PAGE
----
Still not embraced cloud computing in 2020? You're in the minority – most businesses have now made the leap. That said, roughly 10% of businesses remain reluctant to use any cloud service. If you're part of this 10%, now could be the time to overcome your cloud-phobia.
Why some companies still fear the cloud
There are a number of different reasons why some companies still haven't made the shift to cloud computing services. These include:
- General tech-phobia and a lack of understanding as to what the cloud is and its benefits.
- Fears surrounding the time and effort required to move everything to cloud.
- Security concerns about putting data in the control of a third-party and a lack of trust in cloud security methods.
- Fear of added costs as a result of adopting the cloud.
Almost all businesses have these fears before adopting the cloud. But as many companies realise, these fears are largely unjustified. Below are just a few solutions to each of these fears.
What is the cloud – and what are its benefits?
Afraid of the cloud because you're not entirely sure what it is? While there are many online guides to the cloud, not all of them are entirely straightforward.
The cloud can be explained simply like this: switching to the cloud is like putting your money in a bank instead of keeping it at home in a safe. Instead of storing your data on your computers' hard drives or on a local server, your data gets stored on a remote server. These remote servers are guarded by digital security far beyond that of your average computer or local server (more of this explained later).
The cloud has many of the same benefits as a bank. Just as a bank allows you to access your money from cash points around the world, the cloud allows you to access your data from any device in any location. And just as you may have a shared account, you can also allow multiple people (ie a team of employees) to have access to your cloud storage, providing that they have log-in details.
The cloud makes it easy for you and your employees to work from the office or to work from home. Multiple people can access the same document at the same time. This makes it possible to monitor and edit people's work, regardless of where they are working from.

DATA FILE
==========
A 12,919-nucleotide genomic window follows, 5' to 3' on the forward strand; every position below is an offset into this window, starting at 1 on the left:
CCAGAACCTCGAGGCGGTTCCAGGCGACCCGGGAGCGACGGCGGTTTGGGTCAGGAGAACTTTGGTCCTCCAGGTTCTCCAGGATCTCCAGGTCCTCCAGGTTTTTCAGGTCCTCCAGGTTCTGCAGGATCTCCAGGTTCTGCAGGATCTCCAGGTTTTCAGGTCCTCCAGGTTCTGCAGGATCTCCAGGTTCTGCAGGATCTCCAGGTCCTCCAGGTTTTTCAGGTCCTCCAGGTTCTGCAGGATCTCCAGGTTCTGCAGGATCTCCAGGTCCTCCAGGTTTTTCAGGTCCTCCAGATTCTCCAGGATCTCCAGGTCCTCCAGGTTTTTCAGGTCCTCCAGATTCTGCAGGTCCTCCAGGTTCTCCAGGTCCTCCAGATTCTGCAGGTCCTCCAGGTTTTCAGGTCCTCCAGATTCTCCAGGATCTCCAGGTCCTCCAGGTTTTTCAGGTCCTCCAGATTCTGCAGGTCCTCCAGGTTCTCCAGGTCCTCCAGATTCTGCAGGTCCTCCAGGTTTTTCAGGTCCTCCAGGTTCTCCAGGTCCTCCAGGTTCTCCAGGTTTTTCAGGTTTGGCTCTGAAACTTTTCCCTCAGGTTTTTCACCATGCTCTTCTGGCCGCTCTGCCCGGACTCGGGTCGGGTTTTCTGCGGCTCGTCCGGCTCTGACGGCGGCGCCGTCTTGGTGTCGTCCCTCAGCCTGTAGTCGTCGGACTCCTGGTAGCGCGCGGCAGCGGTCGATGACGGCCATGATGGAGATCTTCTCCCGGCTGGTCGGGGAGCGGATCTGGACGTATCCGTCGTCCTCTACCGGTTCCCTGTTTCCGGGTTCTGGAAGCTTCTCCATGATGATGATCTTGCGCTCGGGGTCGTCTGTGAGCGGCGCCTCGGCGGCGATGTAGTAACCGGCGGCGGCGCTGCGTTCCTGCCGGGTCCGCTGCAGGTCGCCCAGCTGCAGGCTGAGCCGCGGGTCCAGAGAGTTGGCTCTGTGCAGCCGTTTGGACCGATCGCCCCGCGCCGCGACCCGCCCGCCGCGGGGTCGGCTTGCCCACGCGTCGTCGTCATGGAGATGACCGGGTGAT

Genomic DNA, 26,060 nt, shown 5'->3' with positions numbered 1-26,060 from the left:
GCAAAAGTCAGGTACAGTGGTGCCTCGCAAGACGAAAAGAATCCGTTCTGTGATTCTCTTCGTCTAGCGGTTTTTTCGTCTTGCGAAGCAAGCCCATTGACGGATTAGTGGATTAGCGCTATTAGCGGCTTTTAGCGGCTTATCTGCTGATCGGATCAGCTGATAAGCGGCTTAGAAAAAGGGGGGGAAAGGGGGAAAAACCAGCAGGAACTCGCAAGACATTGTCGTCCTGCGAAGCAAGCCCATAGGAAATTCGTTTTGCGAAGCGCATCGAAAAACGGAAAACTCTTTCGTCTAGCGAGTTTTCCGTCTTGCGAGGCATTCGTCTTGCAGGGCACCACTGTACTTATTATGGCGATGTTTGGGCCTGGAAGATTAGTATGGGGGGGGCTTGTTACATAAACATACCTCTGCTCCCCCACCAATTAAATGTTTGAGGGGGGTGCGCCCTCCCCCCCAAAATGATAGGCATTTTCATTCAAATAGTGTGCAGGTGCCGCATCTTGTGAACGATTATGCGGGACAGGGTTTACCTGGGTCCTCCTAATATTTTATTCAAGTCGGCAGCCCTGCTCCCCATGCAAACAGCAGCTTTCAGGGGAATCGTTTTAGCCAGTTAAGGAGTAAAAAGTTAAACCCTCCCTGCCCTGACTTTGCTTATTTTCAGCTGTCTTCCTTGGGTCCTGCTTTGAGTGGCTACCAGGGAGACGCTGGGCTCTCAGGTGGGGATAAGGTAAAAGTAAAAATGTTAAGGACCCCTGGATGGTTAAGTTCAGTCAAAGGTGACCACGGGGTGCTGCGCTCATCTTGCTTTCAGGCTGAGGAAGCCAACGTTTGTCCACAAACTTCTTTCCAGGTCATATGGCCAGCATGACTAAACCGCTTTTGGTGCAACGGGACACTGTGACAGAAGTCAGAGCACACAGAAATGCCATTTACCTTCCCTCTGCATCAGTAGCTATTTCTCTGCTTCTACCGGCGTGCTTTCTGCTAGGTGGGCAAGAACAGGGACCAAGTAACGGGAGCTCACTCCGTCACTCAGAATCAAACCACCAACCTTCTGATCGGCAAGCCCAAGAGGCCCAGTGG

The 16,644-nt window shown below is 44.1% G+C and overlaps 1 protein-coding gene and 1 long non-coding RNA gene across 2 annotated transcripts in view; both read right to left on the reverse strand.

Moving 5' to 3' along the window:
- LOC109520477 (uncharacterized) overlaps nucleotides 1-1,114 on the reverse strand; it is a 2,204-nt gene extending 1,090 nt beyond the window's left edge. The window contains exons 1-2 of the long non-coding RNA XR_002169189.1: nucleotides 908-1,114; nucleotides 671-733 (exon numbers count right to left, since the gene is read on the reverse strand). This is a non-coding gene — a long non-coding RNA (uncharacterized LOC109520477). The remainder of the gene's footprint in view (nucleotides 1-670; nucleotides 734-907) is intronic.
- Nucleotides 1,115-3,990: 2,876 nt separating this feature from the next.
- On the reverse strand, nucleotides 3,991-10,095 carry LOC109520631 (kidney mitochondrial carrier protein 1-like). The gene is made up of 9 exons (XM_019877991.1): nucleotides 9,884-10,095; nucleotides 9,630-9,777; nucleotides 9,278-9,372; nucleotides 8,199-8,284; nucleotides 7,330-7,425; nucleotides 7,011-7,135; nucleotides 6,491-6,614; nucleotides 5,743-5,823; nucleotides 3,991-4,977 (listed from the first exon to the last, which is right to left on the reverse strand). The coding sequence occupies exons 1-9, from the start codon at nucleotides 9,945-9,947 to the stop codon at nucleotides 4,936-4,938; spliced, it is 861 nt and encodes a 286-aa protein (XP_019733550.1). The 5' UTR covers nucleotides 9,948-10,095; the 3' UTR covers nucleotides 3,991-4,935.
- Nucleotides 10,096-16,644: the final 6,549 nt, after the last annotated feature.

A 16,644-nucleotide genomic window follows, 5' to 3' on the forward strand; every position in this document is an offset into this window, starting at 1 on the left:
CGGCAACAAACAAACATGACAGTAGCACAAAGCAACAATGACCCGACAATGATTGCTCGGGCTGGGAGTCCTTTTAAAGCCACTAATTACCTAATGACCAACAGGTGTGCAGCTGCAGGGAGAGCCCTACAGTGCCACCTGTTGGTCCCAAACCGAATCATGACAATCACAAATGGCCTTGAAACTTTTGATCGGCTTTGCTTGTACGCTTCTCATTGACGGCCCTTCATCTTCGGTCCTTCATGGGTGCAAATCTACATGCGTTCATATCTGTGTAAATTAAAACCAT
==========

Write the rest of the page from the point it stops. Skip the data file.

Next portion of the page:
Just as there are different types of banks, there are different types of cloud providers. Each cloud provider has its own benefits – which is why it's worth shopping around.
Why migrating to the cloud is easy
Some people fear that moving an entire database to the cloud will be complicated and time-consuming. If your files are scattered all over the place, it can be tricky. But the benefits of having all this information centralised make it worth the effort.
Nowadays, it's generally easy to migrate to the cloud. Many programs now have new cloud versions that will easily migrate all your information over for you. You can also look into specialist migration services such as an AWS database migration service. Such services can automate the migration process so that you don't have to manually migrate everything.
Why cloud computing is a secure option
Just as putting your money in a bank rather that keeping it at home is safer, using the cloud has numerous security advantages. If you are targeted by burglars, your office burns down or you are the victim of a natural disaster, your data will still be backed up and safe.
Cloud servers use advanced security methods to keep your data safe. Data is heavily encrypted using methods such as 'sharding', which involves storing different parts of data in different places (so that even if a hacker gets through they'll only be able to access part of the information). Cloud servers are monitored 24/7 by cybersecurity experts and are constantly being maintained and updated.
The cloud is not 100% secure of course – but neither is your local bank. Often the biggest point of weakness is a company's log-in details. Using a simple password, will make it easy for hackers to access your data. It's possible to add multiple layers of authentication ranging from multiple passwords to facial recognition. This can make your cloud data more secure.
It's worth also comparing different cloud providers and choosing only companies that you trust. Many modern companies have even started using multiple cloud providers – backing up data in different places just in case.
Why cloud computing is cost-efficient
Most cloud providers charge a service fee. There are free cloud services – but they offer limited data storage or only allow you to store data in certain formats.
This is an extra cost to consider – storing data on local hard-drives is free after all. However, the convenience that the cloud can bring can make it cost-efficient. It could allow certain employees to work from home, allowing you to downsize your office. You also don't need to invest in machines or local servers with quite as much storage space.
Costs vary between providers and can be dependent on the level of data storage that you need. It's worth comparing various cloud providers to get the best deal. By looking out for deals, you can often save money.
You don't have to go all in…
Many companies aren't run entirely in the cloud. Some companies use it simply as a backup solution. Some companies use it only for certain information, preferring to store other data locally.
All companies can benefit from using the cloud for certain purposes. However, you don't have to go all in. You could start by only backing up certain important data such as sensitive customer and employee information. Migrating this data over could be easier, less costly and security will be less of a concern if you've still got local versions of this data.
Copyright 2020. Article was made possible by site supporter Jeremy Bowler